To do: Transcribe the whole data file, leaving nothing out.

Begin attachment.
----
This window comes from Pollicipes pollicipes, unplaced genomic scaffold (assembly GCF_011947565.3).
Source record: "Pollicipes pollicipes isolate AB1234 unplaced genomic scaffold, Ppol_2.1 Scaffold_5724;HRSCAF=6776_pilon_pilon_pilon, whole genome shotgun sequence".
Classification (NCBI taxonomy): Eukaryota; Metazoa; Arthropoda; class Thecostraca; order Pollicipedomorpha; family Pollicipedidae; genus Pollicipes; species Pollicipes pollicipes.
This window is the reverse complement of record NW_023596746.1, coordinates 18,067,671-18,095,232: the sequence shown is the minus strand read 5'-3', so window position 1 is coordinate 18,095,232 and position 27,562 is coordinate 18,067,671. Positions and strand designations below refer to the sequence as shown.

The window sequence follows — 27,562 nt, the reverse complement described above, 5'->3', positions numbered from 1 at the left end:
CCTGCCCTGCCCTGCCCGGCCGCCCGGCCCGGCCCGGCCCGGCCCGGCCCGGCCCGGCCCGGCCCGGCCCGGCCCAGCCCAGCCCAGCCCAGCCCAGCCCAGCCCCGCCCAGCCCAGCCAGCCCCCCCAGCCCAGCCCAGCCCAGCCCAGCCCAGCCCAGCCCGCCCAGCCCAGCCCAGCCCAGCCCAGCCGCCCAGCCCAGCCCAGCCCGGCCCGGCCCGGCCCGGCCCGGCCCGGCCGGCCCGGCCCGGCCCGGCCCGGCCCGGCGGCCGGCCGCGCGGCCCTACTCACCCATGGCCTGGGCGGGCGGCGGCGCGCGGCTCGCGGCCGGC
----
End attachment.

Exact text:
This window comes from Pollicipes pollicipes, unplaced genomic scaffold (assembly GCF_011947565.3).
Source record: "Pollicipes pollicipes isolate AB1234 unplaced genomic scaffold, Ppol_2.1 Scaffold_5724;HRSCAF=6776_pilon_pilon_pilon, whole genome shotgun sequence".
Classification (NCBI taxonomy): Eukaryota; Metazoa; Arthropoda; class Thecostraca; order Pollicipedomorpha; family Pollicipedidae; genus Pollicipes; species Pollicipes pollicipes.
This window is the reverse complement of record NW_023596746.1, coordinates 18,067,671-18,095,232: the sequence shown is the minus strand read 5'-3', so window position 1 is coordinate 18,095,232 and position 27,562 is coordinate 18,067,671. Positions and strand designations below refer to the sequence as shown.

The window sequence follows — 27,562 nt, the reverse complement described above, 5'->3', positions numbered from 1 at the left end:
CCTGCCCTGCCCTGCCCGGCCGCCCGGCCCGGCCCGGCCCGGCCCGGCCCGGCCCGGCCCGGCCCGGCCCGGCCCAGCCCAGCCCAGCCCAGCCCAGCCCAGCCCCGCCCAGCCCAGCCAGCCCCCCCAGCCCAGCCCAGCCCAGCCCAGCCCAGCCCAGCCCGCCCAGCCCAGCCCAGCCCAGCCCAGCCGCCCAGCCCAGCCCAGCCCGGCCCGGCCCGGCCCGGCCCGGCCCGGCCGGCCCGGCCCGGCCCGGCCCGGCCCGGCGGCCGGCCGCGCGGCCCTACTCACCCATGGCCTGGGCGGGCGGCGGCGCGCGGCTCGCGGCCGGC